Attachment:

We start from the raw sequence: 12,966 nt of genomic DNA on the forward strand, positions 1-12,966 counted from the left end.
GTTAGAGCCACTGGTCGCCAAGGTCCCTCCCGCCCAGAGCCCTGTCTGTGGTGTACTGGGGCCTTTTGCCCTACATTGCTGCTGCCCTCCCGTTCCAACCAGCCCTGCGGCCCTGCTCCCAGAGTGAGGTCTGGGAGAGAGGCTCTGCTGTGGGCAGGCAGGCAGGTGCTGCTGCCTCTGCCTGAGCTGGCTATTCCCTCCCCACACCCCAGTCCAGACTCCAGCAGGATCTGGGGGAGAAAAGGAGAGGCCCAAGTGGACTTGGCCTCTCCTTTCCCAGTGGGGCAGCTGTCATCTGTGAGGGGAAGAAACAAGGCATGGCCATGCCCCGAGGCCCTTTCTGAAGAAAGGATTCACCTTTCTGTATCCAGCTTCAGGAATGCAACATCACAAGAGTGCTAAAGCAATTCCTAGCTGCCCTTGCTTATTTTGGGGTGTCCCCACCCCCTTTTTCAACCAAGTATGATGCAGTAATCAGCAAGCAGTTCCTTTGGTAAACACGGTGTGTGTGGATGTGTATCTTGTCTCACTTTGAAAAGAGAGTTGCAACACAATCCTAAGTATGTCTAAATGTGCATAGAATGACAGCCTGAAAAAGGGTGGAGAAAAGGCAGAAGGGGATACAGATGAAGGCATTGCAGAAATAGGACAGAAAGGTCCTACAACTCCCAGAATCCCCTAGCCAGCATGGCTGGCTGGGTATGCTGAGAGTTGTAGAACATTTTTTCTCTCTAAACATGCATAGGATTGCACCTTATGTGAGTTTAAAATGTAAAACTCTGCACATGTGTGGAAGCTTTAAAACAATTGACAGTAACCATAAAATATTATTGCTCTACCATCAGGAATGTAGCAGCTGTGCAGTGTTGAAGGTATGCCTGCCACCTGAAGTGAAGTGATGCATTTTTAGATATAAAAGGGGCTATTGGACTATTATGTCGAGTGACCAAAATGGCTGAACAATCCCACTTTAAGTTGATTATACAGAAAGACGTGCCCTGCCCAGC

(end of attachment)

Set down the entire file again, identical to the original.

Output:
We start from the raw sequence: 12,966 nt of genomic DNA on the forward strand, positions 1-12,966 counted from the left end.
GTTAGAGCCACTGGTCGCCAAGGTCCCTCCCGCCCAGAGCCCTGTCTGTGGTGTACTGGGGCCTTTTGCCCTACATTGCTGCTGCCCTCCCGTTCCAACCAGCCCTGCGGCCCTGCTCCCAGAGTGAGGTCTGGGAGAGAGGCTCTGCTGTGGGCAGGCAGGCAGGTGCTGCTGCCTCTGCCTGAGCTGGCTATTCCCTCCCCACACCCCAGTCCAGACTCCAGCAGGATCTGGGGGAGAAAAGGAGAGGCCCAAGTGGACTTGGCCTCTCCTTTCCCAGTGGGGCAGCTGTCATCTGTGAGGGGAAGAAACAAGGCATGGCCATGCCCCGAGGCCCTTTCTGAAGAAAGGATTCACCTTTCTGTATCCAGCTTCAGGAATGCAACATCACAAGAGTGCTAAAGCAATTCCTAGCTGCCCTTGCTTATTTTGGGGTGTCCCCACCCCCTTTTTCAACCAAGTATGATGCAGTAATCAGCAAGCAGTTCCTTTGGTAAACACGGTGTGTGTGGATGTGTATCTTGTCTCACTTTGAAAAGAGAGTTGCAACACAATCCTAAGTATGTCTAAATGTGCATAGAATGACAGCCTGAAAAAGGGTGGAGAAAAGGCAGAAGGGGATACAGATGAAGGCATTGCAGAAATAGGACAGAAAGGTCCTACAACTCCCAGAATCCCCTAGCCAGCATGGCTGGCTGGGTATGCTGAGAGTTGTAGAACATTTTTTCTCTCTAAACATGCATAGGATTGCACCTTATGTGAGTTTAAAATGTAAAACTCTGCACATGTGTGGAAGCTTTAAAACAATTGACAGTAACCATAAAATATTATTGCTCTACCATCAGGAATGTAGCAGCTGTGCAGTGTTGAAGGTATGCCTGCCACCTGAAGTGAAGTGATGCATTTTTAGATATAAAAGGGGCTATTGGACTATTATGTCGAGTGACCAAAATGGCTGAACAATCCCACTTTAAGTTGATTATACAGAAAGACGTGCCCTGCCCAGC